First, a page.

Glaze:

While loaves are cooling, pour remaining juice from the 2 oranges you zested into a small pan. If using store-bought juice, add 1/2 cup juice to a small pan. Add 1 Tablespoon sugar. Simmer on low, until volume of liquid is reduced by half. You should have a lovely medium-thick syrup after about 10 minutes.

While loaves (or Bundt® cake) are still warm, brush with glaze. Slice and enjoy warm. Or later, once cooled. I betcha you guessed — these freeze and thaw beautifully, so make 2 loaves … one for now and one for another time.

As the tagline says: Make a lot. Freeze some. Now go play!

Mr. Batch and I have been burning the candle at both ends recently — all good stuff though. Hover over the images below to reveal the captions. His first PhD student has successfully defended her thesis, and we couldn’t be more proud!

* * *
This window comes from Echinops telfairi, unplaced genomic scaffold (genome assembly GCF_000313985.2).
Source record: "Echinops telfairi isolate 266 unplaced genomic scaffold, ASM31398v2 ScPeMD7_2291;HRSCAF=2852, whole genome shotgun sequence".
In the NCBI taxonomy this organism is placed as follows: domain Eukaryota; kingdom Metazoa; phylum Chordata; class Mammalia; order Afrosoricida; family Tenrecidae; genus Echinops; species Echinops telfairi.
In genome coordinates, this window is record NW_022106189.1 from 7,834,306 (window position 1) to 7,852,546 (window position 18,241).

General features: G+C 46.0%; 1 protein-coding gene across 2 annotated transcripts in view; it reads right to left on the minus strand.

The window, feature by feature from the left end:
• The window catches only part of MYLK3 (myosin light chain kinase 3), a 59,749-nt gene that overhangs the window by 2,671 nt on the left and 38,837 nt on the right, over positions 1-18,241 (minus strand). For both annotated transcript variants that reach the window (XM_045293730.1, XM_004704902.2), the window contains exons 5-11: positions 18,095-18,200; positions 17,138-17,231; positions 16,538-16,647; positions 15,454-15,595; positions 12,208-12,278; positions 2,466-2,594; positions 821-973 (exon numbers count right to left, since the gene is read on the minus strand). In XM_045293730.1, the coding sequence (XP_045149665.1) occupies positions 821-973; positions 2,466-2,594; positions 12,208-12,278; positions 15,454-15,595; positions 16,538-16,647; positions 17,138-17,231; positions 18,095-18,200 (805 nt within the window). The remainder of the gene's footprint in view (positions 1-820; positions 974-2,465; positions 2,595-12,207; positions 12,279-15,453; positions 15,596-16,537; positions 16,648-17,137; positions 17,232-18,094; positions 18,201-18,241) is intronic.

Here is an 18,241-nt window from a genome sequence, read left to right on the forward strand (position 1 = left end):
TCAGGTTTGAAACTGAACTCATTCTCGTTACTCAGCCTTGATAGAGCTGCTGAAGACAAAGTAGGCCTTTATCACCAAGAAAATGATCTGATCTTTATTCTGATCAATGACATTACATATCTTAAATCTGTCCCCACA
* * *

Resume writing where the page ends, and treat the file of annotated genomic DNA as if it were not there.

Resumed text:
I attended the Easter service at Third Presbyterian Church, where my parents sang in the choir over 40 years ago when they completed their grad studies here in Rochester. That afternoon, we joined friends for an Easter dinner together. Coconut cake recipe forthcoming.

And we’ve undertaken a huge plumbing project to replace the galvanized steel pipes in one of the bathrooms of our almost-100-year-old house. Galvanized steel rusts from the inside out, which meant water couldn’t get through the pipes and into the sink for running water, nor could it get out to drain away. Luckily the plumbers were able to go through the ceiling and one wall (versus busting up a beautiful tile floor in the bathroom), but there is dust EVERYWHERE and our kitchen is fairly useless. Cold cuts, grapes and raw veggies, anyone? 😜

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2 Comments

  1. Looks amazing and so well described. Will add this to my list for the next brunchy event I attend. Glad you got your plumbing done! And a hearty thank you for being the awesome EA that I so greatly benefit from. XOXO